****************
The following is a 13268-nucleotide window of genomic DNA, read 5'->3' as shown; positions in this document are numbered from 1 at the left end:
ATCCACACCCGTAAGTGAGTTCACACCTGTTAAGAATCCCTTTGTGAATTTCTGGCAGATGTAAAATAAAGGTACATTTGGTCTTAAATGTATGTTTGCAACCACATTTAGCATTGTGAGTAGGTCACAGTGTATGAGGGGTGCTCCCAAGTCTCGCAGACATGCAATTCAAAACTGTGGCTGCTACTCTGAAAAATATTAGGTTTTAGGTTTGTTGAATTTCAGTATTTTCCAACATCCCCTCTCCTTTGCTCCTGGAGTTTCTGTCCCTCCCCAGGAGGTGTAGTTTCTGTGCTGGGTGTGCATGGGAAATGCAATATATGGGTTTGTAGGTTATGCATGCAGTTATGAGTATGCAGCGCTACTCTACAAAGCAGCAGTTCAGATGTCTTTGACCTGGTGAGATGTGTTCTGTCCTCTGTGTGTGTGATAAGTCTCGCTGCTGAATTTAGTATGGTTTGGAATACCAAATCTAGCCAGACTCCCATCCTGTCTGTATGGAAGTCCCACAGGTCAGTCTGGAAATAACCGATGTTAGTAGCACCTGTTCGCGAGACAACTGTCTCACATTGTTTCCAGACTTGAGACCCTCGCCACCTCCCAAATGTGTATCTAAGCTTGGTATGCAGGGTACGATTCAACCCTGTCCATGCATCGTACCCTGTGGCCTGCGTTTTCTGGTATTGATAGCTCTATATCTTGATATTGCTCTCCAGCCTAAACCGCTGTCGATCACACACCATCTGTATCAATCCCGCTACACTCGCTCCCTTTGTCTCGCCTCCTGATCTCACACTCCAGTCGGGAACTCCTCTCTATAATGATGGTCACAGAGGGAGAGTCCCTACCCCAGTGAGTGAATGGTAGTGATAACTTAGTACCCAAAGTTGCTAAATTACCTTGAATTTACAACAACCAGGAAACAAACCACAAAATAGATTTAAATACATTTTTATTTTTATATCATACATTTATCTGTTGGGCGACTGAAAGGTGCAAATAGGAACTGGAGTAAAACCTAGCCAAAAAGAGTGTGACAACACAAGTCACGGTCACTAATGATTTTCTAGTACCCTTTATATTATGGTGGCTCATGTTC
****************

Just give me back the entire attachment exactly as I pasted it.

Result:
The following is a 13268-nucleotide window of genomic DNA, read 5'->3' as shown; positions in this document are numbered from 1 at the left end:
ATCCACACCCGTAAGTGAGTTCACACCTGTTAAGAATCCCTTTGTGAATTTCTGGCAGATGTAAAATAAAGGTACATTTGGTCTTAAATGTATGTTTGCAACCACATTTAGCATTGTGAGTAGGTCACAGTGTATGAGGGGTGCTCCCAAGTCTCGCAGACATGCAATTCAAAACTGTGGCTGCTACTCTGAAAAATATTAGGTTTTAGGTTTGTTGAATTTCAGTATTTTCCAACATCCCCTCTCCTTTGCTCCTGGAGTTTCTGTCCCTCCCCAGGAGGTGTAGTTTCTGTGCTGGGTGTGCATGGGAAATGCAATATATGGGTTTGTAGGTTATGCATGCAGTTATGAGTATGCAGCGCTACTCTACAAAGCAGCAGTTCAGATGTCTTTGACCTGGTGAGATGTGTTCTGTCCTCTGTGTGTGTGATAAGTCTCGCTGCTGAATTTAGTATGGTTTGGAATACCAAATCTAGCCAGACTCCCATCCTGTCTGTATGGAAGTCCCACAGGTCAGTCTGGAAATAACCGATGTTAGTAGCACCTGTTCGCGAGACAACTGTCTCACATTGTTTCCAGACTTGAGACCCTCGCCACCTCCCAAATGTGTATCTAAGCTTGGTATGCAGGGTACGATTCAACCCTGTCCATGCATCGTACCCTGTGGCCTGCGTTTTCTGGTATTGATAGCTCTATATCTTGATATTGCTCTCCAGCCTAAACCGCTGTCGATCACACACCATCTGTATCAATCCCGCTACACTCGCTCCCTTTGTCTCGCCTCCTGATCTCACACTCCAGTCGGGAACTCCTCTCTATAATGATGGTCACAGAGGGAGAGTCCCTACCCCAGTGAGTGAATGGTAGTGATAACTTAGTACCCAAAGTTGCTAAATTACCTTGAATTTACAACAACCAGGAAACAAACCACAAAATAGATTTAAATACATTTTTATTTTTATATCATACATTTATCTGTTGGGCGACTGAAAGGTGCAAATAGGAACTGGAGTAAAACCTAGCCAAAAAGAGTGTGACAACACAAGTCACGGTCACTAATGATTTTCTAGTACCCTTTATATTATGGTGGCTCATGTTC